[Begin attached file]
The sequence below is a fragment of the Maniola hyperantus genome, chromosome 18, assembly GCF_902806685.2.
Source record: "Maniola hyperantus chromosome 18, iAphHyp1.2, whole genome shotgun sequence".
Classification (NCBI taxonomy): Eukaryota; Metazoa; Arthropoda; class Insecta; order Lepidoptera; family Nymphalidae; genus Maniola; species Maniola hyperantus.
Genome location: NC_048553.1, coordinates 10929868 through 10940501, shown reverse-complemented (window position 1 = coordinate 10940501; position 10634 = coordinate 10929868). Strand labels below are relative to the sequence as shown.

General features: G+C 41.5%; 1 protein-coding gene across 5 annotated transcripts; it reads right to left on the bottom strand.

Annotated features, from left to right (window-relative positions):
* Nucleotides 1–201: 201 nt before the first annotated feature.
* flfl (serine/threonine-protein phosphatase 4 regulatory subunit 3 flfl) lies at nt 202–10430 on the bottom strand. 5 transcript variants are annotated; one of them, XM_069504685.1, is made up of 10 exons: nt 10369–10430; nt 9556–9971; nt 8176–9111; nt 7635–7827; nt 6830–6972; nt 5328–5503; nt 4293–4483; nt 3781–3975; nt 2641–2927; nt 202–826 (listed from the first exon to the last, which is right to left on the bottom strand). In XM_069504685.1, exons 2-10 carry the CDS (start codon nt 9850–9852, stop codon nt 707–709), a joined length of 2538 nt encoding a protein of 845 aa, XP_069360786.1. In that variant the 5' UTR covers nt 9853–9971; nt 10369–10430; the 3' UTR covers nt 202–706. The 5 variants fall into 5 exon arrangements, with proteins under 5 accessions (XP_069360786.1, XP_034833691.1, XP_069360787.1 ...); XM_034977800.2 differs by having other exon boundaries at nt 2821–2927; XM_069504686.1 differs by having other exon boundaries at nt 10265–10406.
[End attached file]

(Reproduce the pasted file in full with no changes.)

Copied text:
The sequence below is a fragment of the Maniola hyperantus genome, chromosome 18, assembly GCF_902806685.2.
Source record: "Maniola hyperantus chromosome 18, iAphHyp1.2, whole genome shotgun sequence".
Classification (NCBI taxonomy): Eukaryota; Metazoa; Arthropoda; class Insecta; order Lepidoptera; family Nymphalidae; genus Maniola; species Maniola hyperantus.
Genome location: NC_048553.1, coordinates 10929868 through 10940501, shown reverse-complemented (window position 1 = coordinate 10940501; position 10634 = coordinate 10929868). Strand labels below are relative to the sequence as shown.

General features: G+C 41.5%; 1 protein-coding gene across 5 annotated transcripts; it reads right to left on the bottom strand.

Annotated features, from left to right (window-relative positions):
* Nucleotides 1–201: 201 nt before the first annotated feature.
* flfl (serine/threonine-protein phosphatase 4 regulatory subunit 3 flfl) lies at nt 202–10430 on the bottom strand. 5 transcript variants are annotated; one of them, XM_069504685.1, is made up of 10 exons: nt 10369–10430; nt 9556–9971; nt 8176–9111; nt 7635–7827; nt 6830–6972; nt 5328–5503; nt 4293–4483; nt 3781–3975; nt 2641–2927; nt 202–826 (listed from the first exon to the last, which is right to left on the bottom strand). In XM_069504685.1, exons 2-10 carry the CDS (start codon nt 9850–9852, stop codon nt 707–709), a joined length of 2538 nt encoding a protein of 845 aa, XP_069360786.1. In that variant the 5' UTR covers nt 9853–9971; nt 10369–10430; the 3' UTR covers nt 202–706. The 5 variants fall into 5 exon arrangements, with proteins under 5 accessions (XP_069360786.1, XP_034833691.1, XP_069360787.1 ...); XM_034977800.2 differs by having other exon boundaries at nt 2821–2927; XM_069504686.1 differs by having other exon boundaries at nt 10265–10406.